Kansas became the 10th state in the nation Wednesday to require two-person railroad crews despite objections from freight railroads, but the industry may challenge the rule in court as it has in other states like Ohio.
The major freight railroads have long pushed to cut crews down to one person, but unions have resisted because they believe it’s safer to have two people working together to operate trains.
Gov. Laura Kelly said two-person crews “will protect workers from the effects of fatigue, prevent train derailments and reduce risks in the many Kansas communities along our railroad tracks.” The new administrative rule took effect Wednesday.
The railroad industry maintains there isn't enough evidence to show that two-person crews are safer and many short-line railroads already operate with a single person aboard.
“Regulatory efforts to mandate crew staffing such as the latest in Kansas lack a safety justification,” said spokesperson Jessica Kahanek with the Association of American Railroads trade group.
Kahanek said she didn't want to speculate whether the industry will file a lawsuit challenging the Kansas rule the way it did in Ohio. The railroads generally argue in their lawsuits that the federal government should be the only one to regulate the industry to ensure there's a uniform set of rules.
At least a dozen states impatient with the federal government's reluctance to pass new regulations on railroads have tried to pass restrictions on the industry related to minimum crew size, train length and blocked crossings.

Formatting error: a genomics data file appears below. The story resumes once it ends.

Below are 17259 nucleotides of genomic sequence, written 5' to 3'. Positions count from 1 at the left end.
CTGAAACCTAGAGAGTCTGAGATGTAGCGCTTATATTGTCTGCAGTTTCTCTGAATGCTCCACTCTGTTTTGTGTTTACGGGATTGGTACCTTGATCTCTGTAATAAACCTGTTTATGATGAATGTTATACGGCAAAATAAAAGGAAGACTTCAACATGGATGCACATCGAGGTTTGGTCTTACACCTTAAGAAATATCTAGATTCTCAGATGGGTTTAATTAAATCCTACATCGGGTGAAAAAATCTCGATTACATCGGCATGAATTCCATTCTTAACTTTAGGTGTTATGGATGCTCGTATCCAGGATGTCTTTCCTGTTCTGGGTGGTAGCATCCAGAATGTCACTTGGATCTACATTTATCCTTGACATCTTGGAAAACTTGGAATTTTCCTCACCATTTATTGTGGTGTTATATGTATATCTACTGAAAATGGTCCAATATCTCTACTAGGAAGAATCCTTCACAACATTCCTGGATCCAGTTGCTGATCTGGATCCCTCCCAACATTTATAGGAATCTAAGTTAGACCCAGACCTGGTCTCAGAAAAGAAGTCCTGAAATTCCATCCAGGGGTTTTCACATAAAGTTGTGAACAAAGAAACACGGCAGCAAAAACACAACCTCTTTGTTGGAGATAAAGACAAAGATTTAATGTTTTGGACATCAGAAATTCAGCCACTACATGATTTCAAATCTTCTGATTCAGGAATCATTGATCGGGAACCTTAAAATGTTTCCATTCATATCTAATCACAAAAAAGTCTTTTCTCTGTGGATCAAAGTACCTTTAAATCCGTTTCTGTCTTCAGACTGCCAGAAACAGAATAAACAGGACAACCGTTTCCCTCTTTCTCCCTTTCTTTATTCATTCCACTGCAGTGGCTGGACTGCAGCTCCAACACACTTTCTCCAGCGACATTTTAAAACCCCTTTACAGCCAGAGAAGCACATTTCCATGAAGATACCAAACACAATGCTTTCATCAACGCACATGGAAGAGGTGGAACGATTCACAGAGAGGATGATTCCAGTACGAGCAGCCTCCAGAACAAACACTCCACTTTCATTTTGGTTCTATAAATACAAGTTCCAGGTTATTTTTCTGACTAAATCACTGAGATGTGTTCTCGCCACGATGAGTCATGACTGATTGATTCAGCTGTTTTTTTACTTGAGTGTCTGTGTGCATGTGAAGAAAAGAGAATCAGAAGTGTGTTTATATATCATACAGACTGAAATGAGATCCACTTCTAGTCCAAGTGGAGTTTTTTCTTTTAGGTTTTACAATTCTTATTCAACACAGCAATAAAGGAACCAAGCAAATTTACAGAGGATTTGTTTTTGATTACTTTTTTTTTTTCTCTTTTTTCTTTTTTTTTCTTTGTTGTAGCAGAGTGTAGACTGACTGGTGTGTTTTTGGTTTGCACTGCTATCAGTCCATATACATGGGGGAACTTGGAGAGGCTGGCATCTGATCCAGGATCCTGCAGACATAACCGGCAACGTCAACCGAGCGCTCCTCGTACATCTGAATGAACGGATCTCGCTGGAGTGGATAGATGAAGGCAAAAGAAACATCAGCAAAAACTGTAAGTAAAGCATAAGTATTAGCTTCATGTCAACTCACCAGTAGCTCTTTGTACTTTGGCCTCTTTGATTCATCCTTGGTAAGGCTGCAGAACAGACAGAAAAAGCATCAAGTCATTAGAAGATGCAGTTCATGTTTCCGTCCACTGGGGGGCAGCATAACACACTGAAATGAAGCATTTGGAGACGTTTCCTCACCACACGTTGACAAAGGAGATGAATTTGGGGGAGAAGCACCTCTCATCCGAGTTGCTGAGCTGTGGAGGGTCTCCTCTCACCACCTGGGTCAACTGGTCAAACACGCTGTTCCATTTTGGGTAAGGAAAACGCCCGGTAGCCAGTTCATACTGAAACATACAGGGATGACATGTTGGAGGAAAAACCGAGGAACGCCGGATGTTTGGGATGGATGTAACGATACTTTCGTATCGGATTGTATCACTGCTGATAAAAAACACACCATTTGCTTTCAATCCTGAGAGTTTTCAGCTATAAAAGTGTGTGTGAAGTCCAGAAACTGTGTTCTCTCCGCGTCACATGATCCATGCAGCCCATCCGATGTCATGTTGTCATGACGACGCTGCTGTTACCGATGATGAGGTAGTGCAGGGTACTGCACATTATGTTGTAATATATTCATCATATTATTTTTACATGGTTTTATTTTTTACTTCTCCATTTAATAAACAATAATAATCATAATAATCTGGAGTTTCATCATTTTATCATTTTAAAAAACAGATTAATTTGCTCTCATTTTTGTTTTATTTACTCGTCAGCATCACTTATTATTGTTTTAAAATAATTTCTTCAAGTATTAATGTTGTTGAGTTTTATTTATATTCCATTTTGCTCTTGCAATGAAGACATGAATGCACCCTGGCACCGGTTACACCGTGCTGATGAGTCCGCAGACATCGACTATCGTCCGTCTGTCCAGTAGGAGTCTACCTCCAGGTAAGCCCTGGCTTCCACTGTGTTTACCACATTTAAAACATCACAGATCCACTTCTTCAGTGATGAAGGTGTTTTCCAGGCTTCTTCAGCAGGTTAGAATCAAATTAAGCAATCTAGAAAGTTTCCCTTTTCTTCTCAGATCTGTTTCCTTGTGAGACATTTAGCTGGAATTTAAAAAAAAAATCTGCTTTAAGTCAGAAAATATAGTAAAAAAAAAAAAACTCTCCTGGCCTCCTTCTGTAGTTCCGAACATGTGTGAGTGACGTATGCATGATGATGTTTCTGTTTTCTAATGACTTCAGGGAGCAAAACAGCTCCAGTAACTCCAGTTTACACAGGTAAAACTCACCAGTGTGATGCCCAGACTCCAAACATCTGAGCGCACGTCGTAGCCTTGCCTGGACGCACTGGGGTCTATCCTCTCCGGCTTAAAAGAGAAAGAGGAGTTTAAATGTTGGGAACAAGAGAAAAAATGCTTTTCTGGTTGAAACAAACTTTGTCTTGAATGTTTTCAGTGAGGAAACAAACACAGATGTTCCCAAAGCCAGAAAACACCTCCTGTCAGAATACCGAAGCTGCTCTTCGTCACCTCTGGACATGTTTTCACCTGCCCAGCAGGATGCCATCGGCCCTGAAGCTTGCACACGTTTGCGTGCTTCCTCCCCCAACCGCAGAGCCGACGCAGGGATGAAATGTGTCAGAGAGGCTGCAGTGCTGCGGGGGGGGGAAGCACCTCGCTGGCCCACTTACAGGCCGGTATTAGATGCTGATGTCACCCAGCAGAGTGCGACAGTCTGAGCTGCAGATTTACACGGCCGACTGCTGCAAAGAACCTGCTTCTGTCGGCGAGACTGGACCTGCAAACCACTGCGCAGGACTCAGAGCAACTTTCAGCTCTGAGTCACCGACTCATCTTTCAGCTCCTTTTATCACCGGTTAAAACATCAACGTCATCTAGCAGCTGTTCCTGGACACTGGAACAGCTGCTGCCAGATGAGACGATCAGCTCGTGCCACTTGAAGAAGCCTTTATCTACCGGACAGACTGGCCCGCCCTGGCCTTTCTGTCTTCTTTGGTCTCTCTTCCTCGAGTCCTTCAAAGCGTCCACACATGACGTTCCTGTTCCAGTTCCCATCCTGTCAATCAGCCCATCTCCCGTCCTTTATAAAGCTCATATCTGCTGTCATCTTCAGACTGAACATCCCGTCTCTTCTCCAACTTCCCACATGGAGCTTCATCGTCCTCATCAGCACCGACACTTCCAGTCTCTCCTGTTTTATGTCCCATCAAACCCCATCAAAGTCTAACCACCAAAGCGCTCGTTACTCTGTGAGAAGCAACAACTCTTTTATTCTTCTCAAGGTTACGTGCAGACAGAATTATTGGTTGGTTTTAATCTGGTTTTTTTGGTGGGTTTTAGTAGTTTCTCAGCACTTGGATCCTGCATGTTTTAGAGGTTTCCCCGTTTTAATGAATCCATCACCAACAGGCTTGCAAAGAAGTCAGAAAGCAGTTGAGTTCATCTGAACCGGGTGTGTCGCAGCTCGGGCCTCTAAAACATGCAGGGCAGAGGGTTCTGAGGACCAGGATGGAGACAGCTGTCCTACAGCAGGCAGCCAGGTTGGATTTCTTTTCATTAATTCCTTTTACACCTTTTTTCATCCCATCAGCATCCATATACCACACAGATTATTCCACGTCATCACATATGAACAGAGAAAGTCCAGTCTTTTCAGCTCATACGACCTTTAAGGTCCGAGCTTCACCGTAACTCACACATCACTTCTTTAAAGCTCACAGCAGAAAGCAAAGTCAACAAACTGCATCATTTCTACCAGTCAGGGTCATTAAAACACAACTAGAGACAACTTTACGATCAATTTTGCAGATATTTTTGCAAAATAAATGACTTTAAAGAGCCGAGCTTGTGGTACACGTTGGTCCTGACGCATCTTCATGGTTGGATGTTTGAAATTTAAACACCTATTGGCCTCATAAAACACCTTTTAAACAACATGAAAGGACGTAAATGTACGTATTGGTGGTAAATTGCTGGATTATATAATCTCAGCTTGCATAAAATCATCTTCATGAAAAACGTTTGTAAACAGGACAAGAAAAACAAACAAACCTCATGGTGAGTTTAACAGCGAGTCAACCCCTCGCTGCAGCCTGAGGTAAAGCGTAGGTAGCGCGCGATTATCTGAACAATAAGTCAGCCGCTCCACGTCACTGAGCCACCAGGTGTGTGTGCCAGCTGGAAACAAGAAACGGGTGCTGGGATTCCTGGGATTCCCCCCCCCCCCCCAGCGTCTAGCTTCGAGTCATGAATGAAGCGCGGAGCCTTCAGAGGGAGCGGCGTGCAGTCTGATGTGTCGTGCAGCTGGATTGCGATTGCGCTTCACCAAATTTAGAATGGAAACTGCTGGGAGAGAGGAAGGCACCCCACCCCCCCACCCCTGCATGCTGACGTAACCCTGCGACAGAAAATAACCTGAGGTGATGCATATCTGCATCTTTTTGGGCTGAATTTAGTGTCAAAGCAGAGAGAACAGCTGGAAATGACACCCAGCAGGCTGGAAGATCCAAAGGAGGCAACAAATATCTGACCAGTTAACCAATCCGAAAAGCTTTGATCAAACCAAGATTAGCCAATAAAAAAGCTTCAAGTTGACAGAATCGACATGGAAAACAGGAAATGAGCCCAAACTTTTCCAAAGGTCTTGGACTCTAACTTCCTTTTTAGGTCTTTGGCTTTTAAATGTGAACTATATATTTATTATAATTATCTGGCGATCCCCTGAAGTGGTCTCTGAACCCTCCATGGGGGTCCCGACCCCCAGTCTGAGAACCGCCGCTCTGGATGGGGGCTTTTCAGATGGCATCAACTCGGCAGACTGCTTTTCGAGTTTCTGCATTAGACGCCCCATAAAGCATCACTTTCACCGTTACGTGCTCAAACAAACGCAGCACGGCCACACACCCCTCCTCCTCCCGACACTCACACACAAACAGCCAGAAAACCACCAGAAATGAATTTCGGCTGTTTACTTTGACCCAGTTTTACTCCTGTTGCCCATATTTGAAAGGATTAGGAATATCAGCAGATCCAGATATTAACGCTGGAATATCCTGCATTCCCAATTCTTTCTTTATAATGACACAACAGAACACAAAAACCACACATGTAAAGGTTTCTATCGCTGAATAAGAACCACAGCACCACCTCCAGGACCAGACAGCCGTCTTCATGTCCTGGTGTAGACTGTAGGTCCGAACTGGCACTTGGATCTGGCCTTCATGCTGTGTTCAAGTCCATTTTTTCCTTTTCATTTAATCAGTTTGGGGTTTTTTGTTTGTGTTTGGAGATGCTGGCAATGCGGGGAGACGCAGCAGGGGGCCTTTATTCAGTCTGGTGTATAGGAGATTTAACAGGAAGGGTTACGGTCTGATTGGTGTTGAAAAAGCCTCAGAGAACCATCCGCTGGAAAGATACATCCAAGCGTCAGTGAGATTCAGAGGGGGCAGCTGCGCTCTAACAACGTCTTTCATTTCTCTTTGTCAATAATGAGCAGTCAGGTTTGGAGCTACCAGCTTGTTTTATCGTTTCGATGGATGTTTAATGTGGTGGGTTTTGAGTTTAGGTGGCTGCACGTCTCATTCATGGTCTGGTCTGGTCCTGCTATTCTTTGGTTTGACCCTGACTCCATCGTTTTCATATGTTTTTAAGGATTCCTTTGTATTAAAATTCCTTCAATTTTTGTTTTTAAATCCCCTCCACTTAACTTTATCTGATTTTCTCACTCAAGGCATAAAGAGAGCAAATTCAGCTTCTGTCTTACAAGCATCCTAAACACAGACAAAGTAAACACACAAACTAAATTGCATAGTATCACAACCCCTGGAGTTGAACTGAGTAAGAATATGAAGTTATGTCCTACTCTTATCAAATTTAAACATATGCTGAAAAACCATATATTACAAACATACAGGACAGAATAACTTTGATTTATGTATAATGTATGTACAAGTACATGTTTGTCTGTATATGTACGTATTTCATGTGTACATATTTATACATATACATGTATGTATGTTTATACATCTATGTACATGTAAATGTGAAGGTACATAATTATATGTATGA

Both the Ohio and Kansas crew-size rules were proposed in the months after the fiery Norfolk Southern derailment in eastern Ohio in February. That crash forced thousands of people to evacuate their homes around East Palestine while hazardous chemicals burned in the days afterward. The cleanup continues and residents continue to worry about possible long-term health effects.
The other states that have rules requiring two-person crews on the books are California, Wisconsin, Arizona, West Virginia. Minnesota, Washington, Nevada and Colorado. Those state regulations could be unnecessary if the Federal Railroad Administration approves a proposed rule to require two-person crews or if a package of rail safety reforms proposed in Congress that includes that requirement is approved. But the rail safety bill hasn't received a vote in the Senate or a hearing in the House, so it's prospects are uncertain.
Jeremy Ferguson, who leads the Transportation Division of the Sheet Metal, Air, Rail and Transportation Workers union that represents conductors, praised the new Kansas rule alongside the governor Wednesday.
“We have all worked hard to show that safety comes first, and corporate profits will never be placed ahead of all the citizens of this great state,” Ferguson said.
Kahanek, the industry spokesperson, said the railroads believe crew size should be determined by contract negotiations with the unions — not by regulations.
Union Pacific is in the process of testing out how quickly a conductor in a truck can respond to problems on a train compared to the conductor aboard the locomotive, although the railroad is still maintaining two people at the controls of its trains during the test.